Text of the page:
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Official Records of the Union and Confederate Armies, Chapter XXII: Operations in Kentucky, Tennessee, North Mississippi, North Alabama, and Southwest Virginia. March 4-June 10, 1862., Part II: Correspondence, Orders, and Returns. (ed. Lieut. Col. Robert N. Scott) 138 0 Browse Search
Official Records of the Union and Confederate Armies, Chapter XXII: Operations in Kentucky, Tennessee, North Mississippi, North Alabama, and Southwest Virginia. March 4-June 10, 1862. (ed. Lieut. Col. Robert N. Scott) 108 6 Browse Search
Frederick H. Dyer, Compendium of the War of the Rebellion: Regimental Histories 45 3 Browse Search
Alfred Roman, The military operations of General Beauregard in the war between the states, 1861 to 1865 44 0 Browse Search
Robert Underwood Johnson, Clarence Clough Buell, Battles and Leaders of the Civil War: The Opening Battles. Volume 1. 42 0 Browse Search
Rebellion Record: a Diary of American Events: Documents and Narratives, Volume 4. (ed. Frank Moore) 42 0 Browse Search
Colonel William Preston Johnston, The Life of General Albert Sidney Johnston : His Service in the Armies of the United States, the Republic of Texas, and the Confederate States. 40 0 Browse Search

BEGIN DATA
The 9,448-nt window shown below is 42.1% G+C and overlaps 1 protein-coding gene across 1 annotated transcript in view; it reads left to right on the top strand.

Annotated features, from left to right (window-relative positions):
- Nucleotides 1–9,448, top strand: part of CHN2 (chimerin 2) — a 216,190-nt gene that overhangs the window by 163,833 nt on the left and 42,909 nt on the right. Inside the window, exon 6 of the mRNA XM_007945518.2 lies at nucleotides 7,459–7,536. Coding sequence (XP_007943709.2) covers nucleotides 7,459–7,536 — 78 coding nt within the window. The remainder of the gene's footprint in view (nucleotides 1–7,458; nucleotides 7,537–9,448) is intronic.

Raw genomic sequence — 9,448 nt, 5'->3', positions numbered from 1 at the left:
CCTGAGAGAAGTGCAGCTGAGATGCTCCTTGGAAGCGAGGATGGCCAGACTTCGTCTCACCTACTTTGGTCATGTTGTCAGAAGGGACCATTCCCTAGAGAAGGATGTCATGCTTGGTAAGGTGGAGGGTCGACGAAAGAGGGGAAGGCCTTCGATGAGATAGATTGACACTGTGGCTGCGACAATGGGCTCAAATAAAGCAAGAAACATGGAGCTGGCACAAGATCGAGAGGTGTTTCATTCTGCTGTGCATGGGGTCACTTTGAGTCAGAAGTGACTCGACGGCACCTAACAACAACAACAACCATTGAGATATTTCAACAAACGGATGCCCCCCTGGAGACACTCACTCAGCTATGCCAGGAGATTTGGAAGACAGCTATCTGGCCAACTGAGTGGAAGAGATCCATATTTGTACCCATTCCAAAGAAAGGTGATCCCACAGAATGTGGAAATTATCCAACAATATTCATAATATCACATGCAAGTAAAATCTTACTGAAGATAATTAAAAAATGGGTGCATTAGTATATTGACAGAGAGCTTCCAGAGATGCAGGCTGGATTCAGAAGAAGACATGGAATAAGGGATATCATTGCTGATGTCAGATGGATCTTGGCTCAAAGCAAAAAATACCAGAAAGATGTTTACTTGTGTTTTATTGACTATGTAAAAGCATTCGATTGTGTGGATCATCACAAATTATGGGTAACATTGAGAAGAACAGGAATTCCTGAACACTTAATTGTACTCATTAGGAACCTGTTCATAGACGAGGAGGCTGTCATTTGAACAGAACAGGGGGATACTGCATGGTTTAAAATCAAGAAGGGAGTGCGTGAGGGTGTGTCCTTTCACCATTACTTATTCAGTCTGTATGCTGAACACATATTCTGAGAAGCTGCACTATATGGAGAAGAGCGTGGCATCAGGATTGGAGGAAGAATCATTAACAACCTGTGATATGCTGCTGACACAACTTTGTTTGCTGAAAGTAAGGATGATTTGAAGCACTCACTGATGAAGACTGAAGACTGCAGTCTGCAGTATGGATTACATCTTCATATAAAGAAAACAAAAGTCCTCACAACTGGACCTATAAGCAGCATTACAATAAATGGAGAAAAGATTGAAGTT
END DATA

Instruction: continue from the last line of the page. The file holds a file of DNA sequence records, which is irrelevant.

William Tecumseh Sherman, Memoirs of General William T. Sherman . 24 0 Browse Search
Robert Underwood Johnson, Clarence Clough Buell, Battles and Leaders of the Civil War: Volume 2. 20 0 Browse Search
Southern Historical Society Papers, Volume 8. (ed. Reverend J. William Jones) 18 0 Browse Search
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Browsing named entities in The Daily Dispatch: August 13, 1864., [Electronic resource]. You can also browse the collection for Purdy (Tennessee, United States) or search for Purdy (Tennessee, United States) in all documents.

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e of kidnapping, their own people are beginning to confess. At a late meeting of the Board of Supervisors of the City of New York, when a circular from the Provost Marshal General, recommending recruiting in the rebel States was read, Supervisor Purdy said "he hoped the city of New York would never engage in the business of enlisting negroes. He characterized it as trafficking in human flesh. We are able to perform the duty of maintaining the Union without following the example of Massachusets depend upon the negro, and upon the negro alone, for success in the attempt to subjugate the Southern States; and we have already seen what they are capable of doing. We would specially call attention, however, to the remarks of Supervisor Purdy. The men who, of all other men upon earth, have raised the loudest clamor about trafficking in human are the Puritans of New England. And what are "the solid men of Boston" doing at this moment ? "Trafficking in human flesh" to an extent, and